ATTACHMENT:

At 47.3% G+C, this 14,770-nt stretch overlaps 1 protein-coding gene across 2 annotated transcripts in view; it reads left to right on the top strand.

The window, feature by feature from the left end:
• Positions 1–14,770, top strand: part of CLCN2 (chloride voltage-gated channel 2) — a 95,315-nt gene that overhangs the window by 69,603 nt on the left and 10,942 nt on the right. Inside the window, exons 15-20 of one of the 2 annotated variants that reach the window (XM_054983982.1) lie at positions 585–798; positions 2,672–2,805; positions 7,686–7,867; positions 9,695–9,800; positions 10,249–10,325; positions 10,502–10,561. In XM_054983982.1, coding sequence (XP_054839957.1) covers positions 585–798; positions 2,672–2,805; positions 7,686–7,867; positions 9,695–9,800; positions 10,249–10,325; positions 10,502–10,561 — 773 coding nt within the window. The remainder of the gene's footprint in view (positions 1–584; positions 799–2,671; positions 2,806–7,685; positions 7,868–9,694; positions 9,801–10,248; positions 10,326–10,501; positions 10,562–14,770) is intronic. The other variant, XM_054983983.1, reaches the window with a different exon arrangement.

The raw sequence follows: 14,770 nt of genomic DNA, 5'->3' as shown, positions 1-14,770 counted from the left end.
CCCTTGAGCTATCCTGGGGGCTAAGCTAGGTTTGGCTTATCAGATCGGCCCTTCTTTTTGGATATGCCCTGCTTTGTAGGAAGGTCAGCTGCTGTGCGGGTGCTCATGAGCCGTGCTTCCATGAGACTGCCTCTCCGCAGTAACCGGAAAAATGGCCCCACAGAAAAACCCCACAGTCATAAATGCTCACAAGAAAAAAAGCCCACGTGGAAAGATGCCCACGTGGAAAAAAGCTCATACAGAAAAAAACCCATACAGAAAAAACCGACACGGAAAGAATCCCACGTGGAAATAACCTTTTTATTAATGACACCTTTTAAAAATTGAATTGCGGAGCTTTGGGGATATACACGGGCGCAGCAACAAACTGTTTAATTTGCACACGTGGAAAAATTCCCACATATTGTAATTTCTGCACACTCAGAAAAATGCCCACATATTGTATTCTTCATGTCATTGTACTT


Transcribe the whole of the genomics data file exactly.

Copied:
At 47.3% G+C, this 14,770-nt stretch overlaps 1 protein-coding gene across 2 annotated transcripts in view; it reads left to right on the top strand.

The window, feature by feature from the left end:
• Positions 1–14,770, top strand: part of CLCN2 (chloride voltage-gated channel 2) — a 95,315-nt gene that overhangs the window by 69,603 nt on the left and 10,942 nt on the right. Inside the window, exons 15-20 of one of the 2 annotated variants that reach the window (XM_054983982.1) lie at positions 585–798; positions 2,672–2,805; positions 7,686–7,867; positions 9,695–9,800; positions 10,249–10,325; positions 10,502–10,561. In XM_054983982.1, coding sequence (XP_054839957.1) covers positions 585–798; positions 2,672–2,805; positions 7,686–7,867; positions 9,695–9,800; positions 10,249–10,325; positions 10,502–10,561 — 773 coding nt within the window. The remainder of the gene's footprint in view (positions 1–584; positions 799–2,671; positions 2,806–7,685; positions 7,868–9,694; positions 9,801–10,248; positions 10,326–10,501; positions 10,562–14,770) is intronic. The other variant, XM_054983983.1, reaches the window with a different exon arrangement.

The raw sequence follows: 14,770 nt of genomic DNA, 5'->3' as shown, positions 1-14,770 counted from the left end.
CCCTTGAGCTATCCTGGGGGCTAAGCTAGGTTTGGCTTATCAGATCGGCCCTTCTTTTTGGATATGCCCTGCTTTGTAGGAAGGTCAGCTGCTGTGCGGGTGCTCATGAGCCGTGCTTCCATGAGACTGCCTCTCCGCAGTAACCGGAAAAATGGCCCCACAGAAAAACCCCACAGTCATAAATGCTCACAAGAAAAAAAGCCCACGTGGAAAGATGCCCACGTGGAAAAAAGCTCATACAGAAAAAAACCCATACAGAAAAAACCGACACGGAAAGAATCCCACGTGGAAATAACCTTTTTATTAATGACACCTTTTAAAAATTGAATTGCGGAGCTTTGGGGATATACACGGGCGCAGCAACAAACTGTTTAATTTGCACACGTGGAAAAATTCCCACATATTGTAATTTCTGCACACTCAGAAAAATGCCCACATATTGTATTCTTCATGTCATTGTACTT